"This rule [Fed.Rules Civ.Proc. Rule 56, 28 U.S.C.A.] makes no specific provision for a case in which the opposing party, and not the moving party, is entitled to summary judgment. Several cases have held that since the purpose of this procedure is to expedite the disposition of cases, a summary judgment may be rendered against the party moving for judgment and in favor of the opposing party although the latter has made no cross motion for judgment. Other cases have held that such a judgment may not be entered in the absence of a cross motion and have withheld disposition of the motion to allow a cross motion to be made. * * * In considering the principles discussed in this section, it should be kept in mind that a party moving for summary judgment concedes the absence of a factual issue only for the purpose of his motion. For example, a defendant who moves for a summary judgment on the ground that the claim is barred by limitations may contend that there is no issue of fact as to this defense, but if this defense is held ineffective as a matter of law, he may still contend that there is an issue of fact as to his liability on the claim asserted against him."


In our case, defendants did not seek further hearing to establish a different defense. Instead, they state in their brief that they were prepared to prove their good faith by their change in contract to conform with administrative regulations as construed by a decision involving the claim of other alleged administrative employees against themselves. Chepard v. May, D.C., 71 F. Supp. 389. However, this contract was already before the court as one of plaintiff's exhibits, and its sufficiency to meet the objections theretofore urged was for the court to determine.


Considering the judgment as a summary one entered on plaintiff's oral motion without notice, we think that under the circumstances disclosed by this record there was no procedural defect in such disposition of the cause. See Hennessey v. Federal Security Administrator, D.C., 88 F.Supp. 664, 668.


We find a further reason for approving the entry of a judgment on the record presented. In the instant case the attorney for defendants, in addressing the trial judge, said: "We can't offer anything further on the trial of this case. There is not any dispute as to the facts." And, as suggested in 3 Barron and Holtzoff, § 1239: "In a nonjury case if both parties move for summary judgment and the court finds that there are issues of fact but that the facts have been fully developed at the hearing on the motions, the court may proceed to decide the factual issues and give judgment on the merits. This of course amounts to a trial of the case and is not technically a disposition by a summary judgment." Here it appears that the evidence relied upon to support the issues had been presented to the court and, although Rule 52, FRCP, provides that no findings of fact or conclusions of law are necessary on decisions of motions under Rule 56, the court proceeded to render its findings and conclusions as a basis for judgment. We are convinced that the issues were sufficiently presented to justify the entry of the judgment.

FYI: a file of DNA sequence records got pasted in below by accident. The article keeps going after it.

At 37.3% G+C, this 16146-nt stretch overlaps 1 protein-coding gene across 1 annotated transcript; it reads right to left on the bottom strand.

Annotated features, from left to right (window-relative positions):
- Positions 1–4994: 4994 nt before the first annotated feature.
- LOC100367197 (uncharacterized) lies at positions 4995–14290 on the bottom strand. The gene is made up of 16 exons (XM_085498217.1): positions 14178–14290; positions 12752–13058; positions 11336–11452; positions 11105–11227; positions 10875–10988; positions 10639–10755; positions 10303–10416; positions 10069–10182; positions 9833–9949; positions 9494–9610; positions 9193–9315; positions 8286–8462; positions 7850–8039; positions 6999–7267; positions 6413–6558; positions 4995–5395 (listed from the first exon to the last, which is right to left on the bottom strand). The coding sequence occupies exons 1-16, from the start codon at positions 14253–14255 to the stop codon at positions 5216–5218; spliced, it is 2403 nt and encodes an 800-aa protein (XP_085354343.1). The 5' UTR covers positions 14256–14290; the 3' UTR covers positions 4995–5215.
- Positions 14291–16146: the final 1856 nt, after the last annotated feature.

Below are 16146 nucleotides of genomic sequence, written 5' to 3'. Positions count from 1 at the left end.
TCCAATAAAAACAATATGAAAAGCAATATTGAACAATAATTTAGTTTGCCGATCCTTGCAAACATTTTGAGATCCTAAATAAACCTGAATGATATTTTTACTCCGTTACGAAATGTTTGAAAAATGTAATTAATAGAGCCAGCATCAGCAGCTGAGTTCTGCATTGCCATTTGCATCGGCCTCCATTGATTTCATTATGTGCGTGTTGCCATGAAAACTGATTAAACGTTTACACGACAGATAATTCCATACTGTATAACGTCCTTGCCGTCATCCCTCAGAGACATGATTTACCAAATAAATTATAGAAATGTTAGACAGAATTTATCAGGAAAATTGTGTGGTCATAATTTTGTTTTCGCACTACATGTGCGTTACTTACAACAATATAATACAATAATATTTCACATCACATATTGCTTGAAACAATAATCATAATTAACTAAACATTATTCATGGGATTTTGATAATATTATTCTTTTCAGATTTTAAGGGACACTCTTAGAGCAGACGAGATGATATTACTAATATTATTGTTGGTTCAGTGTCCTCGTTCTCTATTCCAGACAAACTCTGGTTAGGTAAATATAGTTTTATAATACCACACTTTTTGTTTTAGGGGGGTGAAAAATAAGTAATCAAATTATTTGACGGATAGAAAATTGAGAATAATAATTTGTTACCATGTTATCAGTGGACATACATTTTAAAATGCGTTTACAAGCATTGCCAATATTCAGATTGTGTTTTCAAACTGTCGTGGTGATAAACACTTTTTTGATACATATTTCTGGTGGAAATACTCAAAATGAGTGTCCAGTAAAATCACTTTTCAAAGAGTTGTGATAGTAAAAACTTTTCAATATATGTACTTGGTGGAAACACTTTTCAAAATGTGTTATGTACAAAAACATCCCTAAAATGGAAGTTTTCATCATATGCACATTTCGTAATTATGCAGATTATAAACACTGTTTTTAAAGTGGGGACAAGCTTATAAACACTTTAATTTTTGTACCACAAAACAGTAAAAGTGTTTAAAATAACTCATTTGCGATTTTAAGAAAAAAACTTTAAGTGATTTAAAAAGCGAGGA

The question remains whether the undisputed facts were sufficient as a matter of law to establish that plaintiff was an exempt employee under the provisions of the Fair Labor Standards Act and regulations promulgated pursuant thereto, and, if not, whether defendants were relieved of liability for payment of the overtime or liquidated damages and fees by the Portal to Portal Act.


Defendants are a co-partnership engaged in the business of industrial management. Plaintiff was in their employ from August 1, 1949 to March 25, 1950, working under two successive contracts of employment, copies of both of which were attached to the complaint. Both provided different scales of pay dependent upon his work assignment. In the first, when he was assigned to the School of Instruction, he was to receive one dollar an hour for each hour so assigned for the first year of his employment, and thereafter, $50 a week or fraction thereof; when he was assigned to the "Installation Department as a Staff Engineer," he was to receive $1.25 for each hour of his time billed to and paid by a client, plus a participation distribution based on the amount received from each client computed separately. This first contract guaranteed compensation of not less than $50 weekly when plaintiff was on field assignment, but it will be noted that it did not guarantee such or any minimum during his assignment in the Training School, nor do we find any firm commitment to assign him at all. The second contract, of January 18, 1950, is similar to the first except that it increases the Training School guarantee to $75 a week after the first year (retaining the one dollar an hour during the first year) and also increases the hourly rate as well as the guaranteed rate to $75 a week "when available and on field assignment for the Installation Department."